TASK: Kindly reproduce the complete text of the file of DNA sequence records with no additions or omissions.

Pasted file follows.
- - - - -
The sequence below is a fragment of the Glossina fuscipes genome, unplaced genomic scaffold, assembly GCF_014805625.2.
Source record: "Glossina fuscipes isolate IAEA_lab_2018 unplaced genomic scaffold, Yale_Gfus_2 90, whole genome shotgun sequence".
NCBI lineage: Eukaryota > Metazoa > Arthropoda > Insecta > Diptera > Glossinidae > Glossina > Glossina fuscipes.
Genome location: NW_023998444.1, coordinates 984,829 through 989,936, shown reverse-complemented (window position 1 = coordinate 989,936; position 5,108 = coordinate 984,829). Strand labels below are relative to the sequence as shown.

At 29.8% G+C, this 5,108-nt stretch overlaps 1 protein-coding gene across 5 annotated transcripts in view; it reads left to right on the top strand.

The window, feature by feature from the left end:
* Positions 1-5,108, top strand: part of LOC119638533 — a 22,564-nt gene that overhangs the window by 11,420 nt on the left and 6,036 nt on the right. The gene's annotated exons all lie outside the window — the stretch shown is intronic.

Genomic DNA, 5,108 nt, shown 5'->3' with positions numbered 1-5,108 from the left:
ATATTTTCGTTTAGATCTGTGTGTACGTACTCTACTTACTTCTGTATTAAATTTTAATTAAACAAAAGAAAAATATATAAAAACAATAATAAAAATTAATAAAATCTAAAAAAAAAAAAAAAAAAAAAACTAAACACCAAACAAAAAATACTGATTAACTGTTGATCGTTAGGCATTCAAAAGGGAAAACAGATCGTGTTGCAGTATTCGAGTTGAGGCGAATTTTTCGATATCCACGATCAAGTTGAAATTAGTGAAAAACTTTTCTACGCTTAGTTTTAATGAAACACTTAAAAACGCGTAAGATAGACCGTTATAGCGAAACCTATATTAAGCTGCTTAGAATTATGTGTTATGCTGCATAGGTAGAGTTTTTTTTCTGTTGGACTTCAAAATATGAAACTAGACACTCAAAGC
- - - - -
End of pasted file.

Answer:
The sequence below is a fragment of the Glossina fuscipes genome, unplaced genomic scaffold, assembly GCF_014805625.2.
Source record: "Glossina fuscipes isolate IAEA_lab_2018 unplaced genomic scaffold, Yale_Gfus_2 90, whole genome shotgun sequence".
NCBI lineage: Eukaryota > Metazoa > Arthropoda > Insecta > Diptera > Glossinidae > Glossina > Glossina fuscipes.
Genome location: NW_023998444.1, coordinates 984,829 through 989,936, shown reverse-complemented (window position 1 = coordinate 989,936; position 5,108 = coordinate 984,829). Strand labels below are relative to the sequence as shown.

At 29.8% G+C, this 5,108-nt stretch overlaps 1 protein-coding gene across 5 annotated transcripts in view; it reads left to right on the top strand.

The window, feature by feature from the left end:
* Positions 1-5,108, top strand: part of LOC119638533 — a 22,564-nt gene that overhangs the window by 11,420 nt on the left and 6,036 nt on the right. The gene's annotated exons all lie outside the window — the stretch shown is intronic.

Genomic DNA, 5,108 nt, shown 5'->3' with positions numbered 1-5,108 from the left:
ATATTTTCGTTTAGATCTGTGTGTACGTACTCTACTTACTTCTGTATTAAATTTTAATTAAACAAAAGAAAAATATATAAAAACAATAATAAAAATTAATAAAATCTAAAAAAAAAAAAAAAAAAAAAACTAAACACCAAACAAAAAATACTGATTAACTGTTGATCGTTAGGCATTCAAAAGGGAAAACAGATCGTGTTGCAGTATTCGAGTTGAGGCGAATTTTTCGATATCCACGATCAAGTTGAAATTAGTGAAAAACTTTTCTACGCTTAGTTTTAATGAAACACTTAAAAACGCGTAAGATAGACCGTTATAGCGAAACCTATATTAAGCTGCTTAGAATTATGTGTTATGCTGCATAGGTAGAGTTTTTTTTCTGTTGGACTTCAAAATATGAAACTAGACACTCAAAGC